During my 40 plus years of writing about jazz of all styles and periods, I have come across many interesting and often-humorous anecdotes,
quotes and tales. Everyone loves quizzes so I decided to create CHOPS, a series of 50 Jazz Trivia Quizzes (20 questions apiece) totaling 1,000
multiple-choice and true/false questions that covers the music’s entire history. CHOPS is available as a PDF file directly from me. It makes a
great gift for your jazz-loving friends and especially yourself. .Just send $25 via Pay Pal to email@example.com and I will E-mail you
CHOPS within a day. It’ll allow you to see if you’re really a jazz expert!
PHIL NORMAN CELEBRATES GREAT JAZZ GROUPS
The Phil Norman Tentet’s latest recording, Then & Now (available from www.mamajazz.com) finds the band paying tribute to a dozen top jazz
groups of prior years. At Catalina’s, the Tentet (which is actually an 11-piece group) performed ten of the selections from the CD plus Carl
Saunders’ original ballad “Friends.” The arrangements (contributed by Geoff Stradling, Scott Whitfield, Christian Jacob, Roger Neumann,
Joey Sellers, Francisco Torres and Kim Richmond) generally started out with an ensemble from the Tentet sounding remarkably close to the
band that made the song famous. After a few choruses, the writing becomes more adventurous with the Tentet displaying its own personality.
For example, “Lullaby Of Birdland” had a quintet with pianist Jacob, guitarist Yarone Levy and Brad Dutz on vibes sounding like George
Shearing, “Take 5” found altoist Rusty Higgins emulating Paul Desmond, and “Line For Lyons” featured Neumann’s baritone and Ron Stout’s
trumpet as Gerry Mulligan and Chet Baker. Displaying plenty of variety within 1950s and ‘60s jazz, the Phil Norman Tentet also paid tribute
to Cal Tjader (“Soul Sauce”), Miles Davis (“So What”), Ahmad Jamal (“Poinciana”), the Modern Jazz Quartet (“Concorde”), Vince Guaraldi
(“Linus & Lucy”), Henry Mancini (“Pink Panther”) and even Johnny Carson’s Tonight Show Band (“Johnnie’s Theme”).
With solos from virtually all of the musicians (which included Stout, Higgins, Neumann, Jacob, Levy, Dutz, trombonist Alan Kaplan, a few
outstanding flights by trumpeter Carl Saunders and a feature for the leader’s tenor), the Phil Norman Tentet put on an impressive show. Their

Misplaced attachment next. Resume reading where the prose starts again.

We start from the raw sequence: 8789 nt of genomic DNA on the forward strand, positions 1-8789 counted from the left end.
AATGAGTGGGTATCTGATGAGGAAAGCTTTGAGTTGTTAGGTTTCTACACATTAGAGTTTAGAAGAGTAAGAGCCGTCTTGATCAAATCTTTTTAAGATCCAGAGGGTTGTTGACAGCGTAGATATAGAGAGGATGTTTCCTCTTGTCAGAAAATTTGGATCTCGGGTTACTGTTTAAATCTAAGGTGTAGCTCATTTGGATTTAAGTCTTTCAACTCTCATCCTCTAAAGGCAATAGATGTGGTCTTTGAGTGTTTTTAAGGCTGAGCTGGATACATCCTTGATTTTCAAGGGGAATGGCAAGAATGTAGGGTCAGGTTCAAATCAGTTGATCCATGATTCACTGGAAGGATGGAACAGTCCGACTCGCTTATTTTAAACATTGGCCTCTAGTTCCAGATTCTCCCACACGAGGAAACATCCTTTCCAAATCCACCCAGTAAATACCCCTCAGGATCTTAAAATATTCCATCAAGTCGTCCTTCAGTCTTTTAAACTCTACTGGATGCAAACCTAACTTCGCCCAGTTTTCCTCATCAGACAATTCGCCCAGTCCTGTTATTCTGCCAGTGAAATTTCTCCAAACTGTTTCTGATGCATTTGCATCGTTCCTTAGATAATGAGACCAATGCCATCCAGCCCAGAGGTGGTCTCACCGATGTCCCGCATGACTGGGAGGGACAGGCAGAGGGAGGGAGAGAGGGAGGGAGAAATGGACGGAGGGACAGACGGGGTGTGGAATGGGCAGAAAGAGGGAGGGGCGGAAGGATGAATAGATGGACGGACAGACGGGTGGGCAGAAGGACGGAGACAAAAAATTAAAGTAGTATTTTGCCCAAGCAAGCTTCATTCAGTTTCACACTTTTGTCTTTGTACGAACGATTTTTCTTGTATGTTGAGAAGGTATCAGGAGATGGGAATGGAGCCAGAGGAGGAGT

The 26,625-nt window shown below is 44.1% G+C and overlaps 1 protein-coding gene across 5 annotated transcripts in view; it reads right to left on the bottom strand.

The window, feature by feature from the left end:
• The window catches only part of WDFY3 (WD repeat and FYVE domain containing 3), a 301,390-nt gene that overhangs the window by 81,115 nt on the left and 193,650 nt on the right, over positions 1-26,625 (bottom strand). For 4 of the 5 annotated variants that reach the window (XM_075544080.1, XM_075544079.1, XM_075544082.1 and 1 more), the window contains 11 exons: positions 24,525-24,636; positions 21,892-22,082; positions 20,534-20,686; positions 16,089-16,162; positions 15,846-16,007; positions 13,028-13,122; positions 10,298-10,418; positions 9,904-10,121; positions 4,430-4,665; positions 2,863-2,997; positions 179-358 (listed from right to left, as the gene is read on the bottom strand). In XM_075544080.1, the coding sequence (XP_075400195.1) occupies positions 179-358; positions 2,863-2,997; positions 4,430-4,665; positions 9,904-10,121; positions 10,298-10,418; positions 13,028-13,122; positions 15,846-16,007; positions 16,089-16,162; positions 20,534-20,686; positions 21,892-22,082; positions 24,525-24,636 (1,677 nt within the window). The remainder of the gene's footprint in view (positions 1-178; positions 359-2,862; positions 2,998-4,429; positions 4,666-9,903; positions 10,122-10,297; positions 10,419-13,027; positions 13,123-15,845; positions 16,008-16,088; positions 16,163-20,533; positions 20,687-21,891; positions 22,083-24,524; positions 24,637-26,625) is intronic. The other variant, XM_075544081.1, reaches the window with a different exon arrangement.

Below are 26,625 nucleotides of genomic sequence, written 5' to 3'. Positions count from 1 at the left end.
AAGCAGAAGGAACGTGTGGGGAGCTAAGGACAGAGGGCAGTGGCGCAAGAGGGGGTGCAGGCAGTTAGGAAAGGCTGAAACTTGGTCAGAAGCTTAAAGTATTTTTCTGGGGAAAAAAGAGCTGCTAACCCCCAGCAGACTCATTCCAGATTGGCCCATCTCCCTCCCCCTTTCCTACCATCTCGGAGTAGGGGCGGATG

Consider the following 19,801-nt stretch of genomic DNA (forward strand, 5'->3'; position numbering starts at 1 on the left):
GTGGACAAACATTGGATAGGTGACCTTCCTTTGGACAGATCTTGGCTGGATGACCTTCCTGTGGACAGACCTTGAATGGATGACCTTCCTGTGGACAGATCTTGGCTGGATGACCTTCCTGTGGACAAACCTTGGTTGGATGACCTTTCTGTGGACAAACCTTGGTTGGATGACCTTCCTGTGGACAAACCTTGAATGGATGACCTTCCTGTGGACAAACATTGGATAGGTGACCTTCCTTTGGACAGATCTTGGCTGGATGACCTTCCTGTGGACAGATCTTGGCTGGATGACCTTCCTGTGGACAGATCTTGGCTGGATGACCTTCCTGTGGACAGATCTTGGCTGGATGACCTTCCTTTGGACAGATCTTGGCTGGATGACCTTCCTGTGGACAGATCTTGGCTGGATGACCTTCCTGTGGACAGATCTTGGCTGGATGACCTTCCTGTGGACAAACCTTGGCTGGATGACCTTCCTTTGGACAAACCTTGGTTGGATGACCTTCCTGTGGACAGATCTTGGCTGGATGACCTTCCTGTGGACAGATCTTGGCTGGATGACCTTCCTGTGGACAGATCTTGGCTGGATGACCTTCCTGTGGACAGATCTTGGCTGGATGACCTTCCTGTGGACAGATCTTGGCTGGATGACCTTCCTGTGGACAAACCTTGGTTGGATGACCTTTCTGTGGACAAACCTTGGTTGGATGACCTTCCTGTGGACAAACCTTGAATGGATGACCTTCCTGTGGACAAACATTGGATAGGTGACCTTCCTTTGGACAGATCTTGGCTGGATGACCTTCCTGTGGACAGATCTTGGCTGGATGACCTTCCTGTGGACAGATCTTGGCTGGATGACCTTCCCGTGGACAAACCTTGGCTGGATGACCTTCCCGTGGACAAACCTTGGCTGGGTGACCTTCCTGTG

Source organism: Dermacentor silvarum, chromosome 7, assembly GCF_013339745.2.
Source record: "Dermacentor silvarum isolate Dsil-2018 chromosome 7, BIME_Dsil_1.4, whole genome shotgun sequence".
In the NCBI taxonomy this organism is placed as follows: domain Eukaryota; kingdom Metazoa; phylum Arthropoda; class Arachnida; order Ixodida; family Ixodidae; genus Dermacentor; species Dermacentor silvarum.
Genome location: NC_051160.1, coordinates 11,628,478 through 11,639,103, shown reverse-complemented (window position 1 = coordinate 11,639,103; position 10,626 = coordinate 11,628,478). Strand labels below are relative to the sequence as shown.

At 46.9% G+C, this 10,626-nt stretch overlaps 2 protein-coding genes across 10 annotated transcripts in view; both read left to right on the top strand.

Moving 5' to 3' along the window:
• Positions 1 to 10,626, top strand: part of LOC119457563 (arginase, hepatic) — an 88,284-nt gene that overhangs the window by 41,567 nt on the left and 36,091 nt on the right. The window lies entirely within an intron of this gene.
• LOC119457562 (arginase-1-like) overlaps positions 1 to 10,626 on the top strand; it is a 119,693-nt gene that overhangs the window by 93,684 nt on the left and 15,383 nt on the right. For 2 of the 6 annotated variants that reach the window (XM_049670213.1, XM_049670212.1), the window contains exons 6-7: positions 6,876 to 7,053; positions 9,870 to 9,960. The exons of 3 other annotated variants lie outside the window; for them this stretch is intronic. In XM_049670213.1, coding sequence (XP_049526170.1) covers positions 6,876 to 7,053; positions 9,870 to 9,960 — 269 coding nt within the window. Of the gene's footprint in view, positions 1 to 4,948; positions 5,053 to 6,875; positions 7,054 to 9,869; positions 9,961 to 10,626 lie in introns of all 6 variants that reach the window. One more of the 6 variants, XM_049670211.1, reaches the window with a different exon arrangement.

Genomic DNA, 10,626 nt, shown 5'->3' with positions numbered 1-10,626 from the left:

CD is well worth acquiring.
Drummer Jason Harnell’s trio Joeless Shoe originally received its name, partly as a play on Shoeless Joe Jackson and partly as a way of
showing that the group did not feature their good friend keyboardist Joe Bagg. However at the Baked Potato, the band (which also includes
tenor-saxophonist Matt Otto and guitarist Jamie Rosenn) was actually joined by Joe Bagg!
The addition of Bagg on keyboards (where he often sounded like an organist) resulted in the group swinging harder than usual while being as
explorative as ever. The interplay between the four musicians was always intriguing, colorful and inventive. Otto sounded relaxed no matter
what the tempo and his brand of thoughtful improvising was a bit reminiscent at times of Warne Marsh. Rosenn never played the predictable,
Harnell came up with many unexpected ideas, and Bagg was clearly inspired by the other musicians. They began their performance with
some melodic free improvising that eventually became “I’ll Remember April.” Other pieces included a blues in 6/4 time (that alternated bars
of 4/4 and 2/4), Thelonious Monk’s “Eronel,” an original that was similar to “Well You Needn’t,” a humorous version of “In A Little Spanish
Town,” and Harnell’s spirited “Fat & Sassy.” All in all it was a stimulating evening of creative jazz.
Jason Harnell, who performs at the Baked Potato on a monthly basis, leads a different band each time. A personable spokesman and a very
musical drummer, he was at his best with Joeless Shoe even if the name of the group ended up being false advertising!
CHICK COREA’S ELEKTRIC BAND
Chick Corea’s Elektric Band was most active during 1986-91 but it has had several notable reunions since. At Catalina’s it performed 16 shows
in 8 nights, all of which were sold out. Corea is one of the few jazz artists of his stature and popularity to still enjoy playing clubs.
Utilizing the most famous lineup of the group, with bassist John Patitucci, drummer Dave Weckl, altoist Eric Marienthal and guitarist Frank
Gambale, Corea mostly performed updated and extended versions of songs from the band’s earlier days. Corea always displayed more of a
distinctive personality on keyboards than most of his contemporaries and his playing was a joy throughout the set. Patitucci was virtuosic